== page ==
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Published by Crown Publishing Group (NY) on August 8th 2017
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In the tradition of Erik Larson's Isaac's Storm, a riveting narrative about the biggest earthquake in recorded history in North America--the 1964 Alaskan earthquake that demolished the city of Valdez and obliterated the coastal village of Chenega--and the scientist sent to look for geological clues to explain the dynamics of earthquakes, who helped to confirm the then controversial theory of plate tectonics. On March 27, 1964, at 5:36 p.m., the biggest earthquake ever recorded in North America--and the second biggest ever in the world, measuring 9.2 on the Richter scale--struck Alaska, devastating coastal towns and villages and killing more than 130 people in what was then a relatively sparsely populated region. In a riveting tale about the almost unimaginable brute force of nature, New York Times science journalist Henry Fountain, in his first trade book, re-creates the lives of the villagers and townspeople living in Chenega, Anchorage, and Valdez; describes the sheer beauty of the geology of the region, with its towering peaks and 20-mile-long glaciers; and reveals the impact of the quake on the towns, the buildings, and the lives of the inhabitants. George Plafker, a geologist for the U.S. Geological Survey with years of experience scouring the Alaskan wilderness, is asked to investigate the Prince William Sound region in the aftermath of the quake, to better understand its origins. His work confirmed the then controversial theory of plate tectonics that explained how and why such deadly quakes occur, and how we can plan for the next one.
The heart of the book The Great Quake, is literally the great quake itself. The narrative, based on interviews with survivors and with the geologist who ended up making the quake his life’s work (and a bit vice versa) come literally at the 50% mark of the book.
What comes before and after is a layperson’s guide to the geology that causes earthquakes and the development of the scientific theories that surround earthquakes in specific and the movement of the continents in general. For those of us who remember “plate tectonics” as being settled science when we were in high school, it’s a revelation to discover that it wasn’t settled at all until after the scientists did their deep dives into the study of this particular quake, and all the destruction it left in its wake.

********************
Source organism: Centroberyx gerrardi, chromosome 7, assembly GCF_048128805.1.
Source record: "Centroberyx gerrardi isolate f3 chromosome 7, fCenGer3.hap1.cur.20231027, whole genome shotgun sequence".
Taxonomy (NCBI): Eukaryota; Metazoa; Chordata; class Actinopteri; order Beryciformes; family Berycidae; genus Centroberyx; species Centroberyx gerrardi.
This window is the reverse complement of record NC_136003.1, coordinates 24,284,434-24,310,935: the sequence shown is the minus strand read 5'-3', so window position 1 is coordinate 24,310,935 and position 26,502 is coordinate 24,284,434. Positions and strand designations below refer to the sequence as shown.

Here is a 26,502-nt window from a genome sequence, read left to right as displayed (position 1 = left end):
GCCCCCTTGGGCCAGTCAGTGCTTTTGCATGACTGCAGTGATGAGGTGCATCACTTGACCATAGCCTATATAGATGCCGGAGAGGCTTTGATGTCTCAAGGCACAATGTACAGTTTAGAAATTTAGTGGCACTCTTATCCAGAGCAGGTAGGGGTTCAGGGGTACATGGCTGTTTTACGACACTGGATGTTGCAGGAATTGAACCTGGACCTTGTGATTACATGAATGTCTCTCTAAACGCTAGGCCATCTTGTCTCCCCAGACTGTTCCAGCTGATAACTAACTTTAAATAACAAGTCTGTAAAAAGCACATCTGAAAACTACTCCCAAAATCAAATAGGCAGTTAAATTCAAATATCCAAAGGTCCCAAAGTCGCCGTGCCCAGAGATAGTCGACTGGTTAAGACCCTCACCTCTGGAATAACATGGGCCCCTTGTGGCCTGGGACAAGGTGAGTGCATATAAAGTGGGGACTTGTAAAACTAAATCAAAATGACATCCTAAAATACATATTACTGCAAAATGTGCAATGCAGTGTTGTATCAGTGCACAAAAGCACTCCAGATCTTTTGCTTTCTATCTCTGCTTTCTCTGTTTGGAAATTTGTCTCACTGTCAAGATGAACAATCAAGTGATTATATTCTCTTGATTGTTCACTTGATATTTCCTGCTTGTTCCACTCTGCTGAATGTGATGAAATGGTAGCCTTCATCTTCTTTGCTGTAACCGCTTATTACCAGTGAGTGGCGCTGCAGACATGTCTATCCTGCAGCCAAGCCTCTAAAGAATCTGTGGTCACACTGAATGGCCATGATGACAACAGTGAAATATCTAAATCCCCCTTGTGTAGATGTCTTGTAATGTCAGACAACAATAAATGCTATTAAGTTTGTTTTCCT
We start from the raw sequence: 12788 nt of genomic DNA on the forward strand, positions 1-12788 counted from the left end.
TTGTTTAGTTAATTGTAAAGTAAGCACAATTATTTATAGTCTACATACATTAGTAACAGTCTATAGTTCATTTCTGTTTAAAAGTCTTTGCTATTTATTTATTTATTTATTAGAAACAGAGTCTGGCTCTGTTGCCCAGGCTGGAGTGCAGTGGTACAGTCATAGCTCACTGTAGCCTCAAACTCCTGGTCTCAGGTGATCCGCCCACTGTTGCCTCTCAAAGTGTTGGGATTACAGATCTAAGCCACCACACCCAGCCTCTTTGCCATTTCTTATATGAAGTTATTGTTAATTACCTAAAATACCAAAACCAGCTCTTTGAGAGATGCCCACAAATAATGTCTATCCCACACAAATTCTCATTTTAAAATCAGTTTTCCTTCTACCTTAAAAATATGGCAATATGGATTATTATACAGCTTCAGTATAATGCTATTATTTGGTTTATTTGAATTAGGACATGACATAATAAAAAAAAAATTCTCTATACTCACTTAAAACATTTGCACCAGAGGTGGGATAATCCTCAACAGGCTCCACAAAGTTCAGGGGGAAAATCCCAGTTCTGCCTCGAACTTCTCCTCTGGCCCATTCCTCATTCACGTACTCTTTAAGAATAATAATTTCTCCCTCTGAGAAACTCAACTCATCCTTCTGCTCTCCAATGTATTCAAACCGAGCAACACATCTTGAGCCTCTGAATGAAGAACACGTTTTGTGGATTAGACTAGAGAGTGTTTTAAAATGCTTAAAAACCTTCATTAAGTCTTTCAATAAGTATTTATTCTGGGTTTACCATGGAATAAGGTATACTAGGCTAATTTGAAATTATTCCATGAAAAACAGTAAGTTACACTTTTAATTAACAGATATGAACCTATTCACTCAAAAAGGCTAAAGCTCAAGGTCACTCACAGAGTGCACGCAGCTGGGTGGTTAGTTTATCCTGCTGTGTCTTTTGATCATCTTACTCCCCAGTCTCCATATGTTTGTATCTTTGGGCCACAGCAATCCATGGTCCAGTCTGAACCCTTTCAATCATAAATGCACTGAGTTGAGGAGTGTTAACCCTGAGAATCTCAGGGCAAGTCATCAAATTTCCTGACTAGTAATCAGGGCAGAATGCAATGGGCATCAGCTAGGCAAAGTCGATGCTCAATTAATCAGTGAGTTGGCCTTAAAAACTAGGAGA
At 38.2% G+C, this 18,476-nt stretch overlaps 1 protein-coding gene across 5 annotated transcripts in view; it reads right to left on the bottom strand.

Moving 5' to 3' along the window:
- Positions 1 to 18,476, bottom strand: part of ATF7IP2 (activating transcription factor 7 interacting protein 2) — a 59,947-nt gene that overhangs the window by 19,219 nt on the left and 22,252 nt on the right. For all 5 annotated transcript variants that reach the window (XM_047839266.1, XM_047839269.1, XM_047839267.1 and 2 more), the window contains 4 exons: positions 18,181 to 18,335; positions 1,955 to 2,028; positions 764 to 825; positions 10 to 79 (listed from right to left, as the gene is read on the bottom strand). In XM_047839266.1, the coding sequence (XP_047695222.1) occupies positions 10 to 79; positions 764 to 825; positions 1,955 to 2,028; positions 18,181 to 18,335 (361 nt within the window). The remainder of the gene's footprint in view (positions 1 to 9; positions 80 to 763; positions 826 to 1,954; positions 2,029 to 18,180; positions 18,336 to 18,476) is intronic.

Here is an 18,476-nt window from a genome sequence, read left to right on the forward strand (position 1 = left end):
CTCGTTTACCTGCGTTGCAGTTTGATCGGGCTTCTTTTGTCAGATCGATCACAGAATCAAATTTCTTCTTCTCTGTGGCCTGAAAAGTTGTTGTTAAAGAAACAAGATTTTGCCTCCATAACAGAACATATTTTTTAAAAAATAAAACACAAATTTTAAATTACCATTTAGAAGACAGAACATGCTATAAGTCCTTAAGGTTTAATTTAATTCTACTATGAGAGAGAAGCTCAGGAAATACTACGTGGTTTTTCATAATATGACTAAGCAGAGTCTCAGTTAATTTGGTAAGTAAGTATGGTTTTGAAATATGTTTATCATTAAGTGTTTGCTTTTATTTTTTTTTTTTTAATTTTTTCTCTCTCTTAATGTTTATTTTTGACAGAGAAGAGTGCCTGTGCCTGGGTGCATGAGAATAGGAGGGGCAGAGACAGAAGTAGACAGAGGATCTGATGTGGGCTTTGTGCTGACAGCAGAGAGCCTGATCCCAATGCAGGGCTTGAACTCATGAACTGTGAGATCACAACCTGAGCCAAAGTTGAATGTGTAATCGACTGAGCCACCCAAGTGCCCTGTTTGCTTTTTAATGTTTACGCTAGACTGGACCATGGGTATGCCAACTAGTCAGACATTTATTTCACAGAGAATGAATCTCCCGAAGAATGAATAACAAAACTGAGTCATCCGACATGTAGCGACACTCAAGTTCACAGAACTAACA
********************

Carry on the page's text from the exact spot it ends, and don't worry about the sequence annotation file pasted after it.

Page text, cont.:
And for those of us who have ever lived in an earthquake zone, the building standards that make it much more likely that we will survive an individual quake, even if all our stuff knocks off the walls, owes its research and development to the study of this particular quake as well.
The Good Friday Earthquake, as it is still sometimes referred to, especially in Alaska, was the second most powerful earthquake ever recorded. While the loss of both life and property was relatively small in absolute terms, thanks to Alaska’s rather small population in 1964, it still destroyed two towns completely (Chenega and Valdez) and wrecked parts of Anchorage, Seward, Cordova and many others. The tsunamis it generated wreaked havoc along the Pacific coast on both sides of the ocean, down to California on the eastern side and all the way to Japan on the western shore.
And in some ways, its aftershocks are still being felt today.
Reality Rating B: I picked this book up because I lived in Alaska between 2002 and 2005. We lived near Earthquake Park, the land that is left after everything closer to the water dropped and fell in. I worked for the University of Alaska Anchorage on Alaska’s Digital Archive, a statewide project to digitize photographs of the history of Alaska, and if there was one thing that both the UAA collection and the Anchorage Municipal Museum had lots of pictures of, it was the results of that earthquake.
The book itself packs a lot of information about geology and the development of the theory of plate tectonics into settled science into layperson’s language, and wraps it around the story of the quake and its aftermath.
A lot of things changed in Alaska because of the Good Friday Earthquake. The town of Chenega was wiped out. Valdez was too, but because Valdez was on the mainland, and on the road system, and because it is one of the few ports in Alaska that is warm-water all year round, it was rebuilt inland.
The survivors’ stories from both of those places, particularly their accounts of the earthquake itself and the immediately following events, are harrowing and traumatic, and keep the reader riveted to the page.
However, the first third of the book is mostly scientific discussion. It’s all understandable to the non-scientist reader, and it definitely serves as background for what comes later, but there’s not a lot of human interest in that section. It does however talk a lot about the development and eventual proving of, among other things, plate tectonics, and that first third moves at about the speed of, well, plate tectonics.
Once you hit the story where the pork and beans are flying like shrapnel, it’s a wild and rollicking ride from there onwards, and completely absorbing. Readers who have any interest in geology, natural disasters, earthquakes and/or Alaska will find The Great Quake to be a fascinating read.
There’s a stand of trees on the Seward Highway that used to be up on the cliff above. The earthquake dropped the entire stand into the saltwater of Cook Inlet, where they stand today. They are dead, killed by the saltwater they now stand in. But they remain as ghostly sentinels to the power of that quake.